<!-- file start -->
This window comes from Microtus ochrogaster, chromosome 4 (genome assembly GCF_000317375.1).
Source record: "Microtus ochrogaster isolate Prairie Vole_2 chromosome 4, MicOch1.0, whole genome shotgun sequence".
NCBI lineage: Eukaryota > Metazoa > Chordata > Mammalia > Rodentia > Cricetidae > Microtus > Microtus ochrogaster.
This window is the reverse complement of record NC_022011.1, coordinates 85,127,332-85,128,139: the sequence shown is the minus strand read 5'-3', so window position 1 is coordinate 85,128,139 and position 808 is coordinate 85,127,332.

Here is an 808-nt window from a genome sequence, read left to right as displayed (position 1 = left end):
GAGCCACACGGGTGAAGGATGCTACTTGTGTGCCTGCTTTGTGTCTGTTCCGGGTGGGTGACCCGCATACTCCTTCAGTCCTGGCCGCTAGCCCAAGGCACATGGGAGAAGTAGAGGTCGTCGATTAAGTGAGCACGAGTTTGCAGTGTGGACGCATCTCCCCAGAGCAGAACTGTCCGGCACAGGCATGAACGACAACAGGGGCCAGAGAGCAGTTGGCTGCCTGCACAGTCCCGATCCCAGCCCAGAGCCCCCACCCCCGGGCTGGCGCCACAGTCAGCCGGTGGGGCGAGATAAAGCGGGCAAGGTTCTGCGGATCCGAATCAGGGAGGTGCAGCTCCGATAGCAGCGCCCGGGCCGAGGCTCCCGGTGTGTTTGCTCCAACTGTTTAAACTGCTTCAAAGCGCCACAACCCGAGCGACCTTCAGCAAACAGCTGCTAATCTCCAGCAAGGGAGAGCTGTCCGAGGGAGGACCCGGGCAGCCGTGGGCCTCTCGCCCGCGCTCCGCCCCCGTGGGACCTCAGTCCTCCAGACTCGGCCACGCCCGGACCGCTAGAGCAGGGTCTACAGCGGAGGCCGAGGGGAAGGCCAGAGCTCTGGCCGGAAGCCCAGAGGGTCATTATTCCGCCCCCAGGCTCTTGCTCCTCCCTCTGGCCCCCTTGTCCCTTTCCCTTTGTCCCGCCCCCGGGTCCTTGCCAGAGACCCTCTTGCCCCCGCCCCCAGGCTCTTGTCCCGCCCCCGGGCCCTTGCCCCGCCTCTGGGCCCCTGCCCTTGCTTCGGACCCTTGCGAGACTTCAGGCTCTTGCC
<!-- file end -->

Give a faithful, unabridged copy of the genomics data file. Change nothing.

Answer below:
This window comes from Microtus ochrogaster, chromosome 4 (genome assembly GCF_000317375.1).
Source record: "Microtus ochrogaster isolate Prairie Vole_2 chromosome 4, MicOch1.0, whole genome shotgun sequence".
NCBI lineage: Eukaryota > Metazoa > Chordata > Mammalia > Rodentia > Cricetidae > Microtus > Microtus ochrogaster.
This window is the reverse complement of record NC_022011.1, coordinates 85,127,332-85,128,139: the sequence shown is the minus strand read 5'-3', so window position 1 is coordinate 85,128,139 and position 808 is coordinate 85,127,332.

Here is an 808-nt window from a genome sequence, read left to right as displayed (position 1 = left end):
GAGCCACACGGGTGAAGGATGCTACTTGTGTGCCTGCTTTGTGTCTGTTCCGGGTGGGTGACCCGCATACTCCTTCAGTCCTGGCCGCTAGCCCAAGGCACATGGGAGAAGTAGAGGTCGTCGATTAAGTGAGCACGAGTTTGCAGTGTGGACGCATCTCCCCAGAGCAGAACTGTCCGGCACAGGCATGAACGACAACAGGGGCCAGAGAGCAGTTGGCTGCCTGCACAGTCCCGATCCCAGCCCAGAGCCCCCACCCCCGGGCTGGCGCCACAGTCAGCCGGTGGGGCGAGATAAAGCGGGCAAGGTTCTGCGGATCCGAATCAGGGAGGTGCAGCTCCGATAGCAGCGCCCGGGCCGAGGCTCCCGGTGTGTTTGCTCCAACTGTTTAAACTGCTTCAAAGCGCCACAACCCGAGCGACCTTCAGCAAACAGCTGCTAATCTCCAGCAAGGGAGAGCTGTCCGAGGGAGGACCCGGGCAGCCGTGGGCCTCTCGCCCGCGCTCCGCCCCCGTGGGACCTCAGTCCTCCAGACTCGGCCACGCCCGGACCGCTAGAGCAGGGTCTACAGCGGAGGCCGAGGGGAAGGCCAGAGCTCTGGCCGGAAGCCCAGAGGGTCATTATTCCGCCCCCAGGCTCTTGCTCCTCCCTCTGGCCCCCTTGTCCCTTTCCCTTTGTCCCGCCCCCGGGTCCTTGCCAGAGACCCTCTTGCCCCCGCCCCCAGGCTCTTGTCCCGCCCCCGGGCCCTTGCCCCGCCTCTGGGCCCCTGCCCTTGCTTCGGACCCTTGCGAGACTTCAGGCTCTTGCC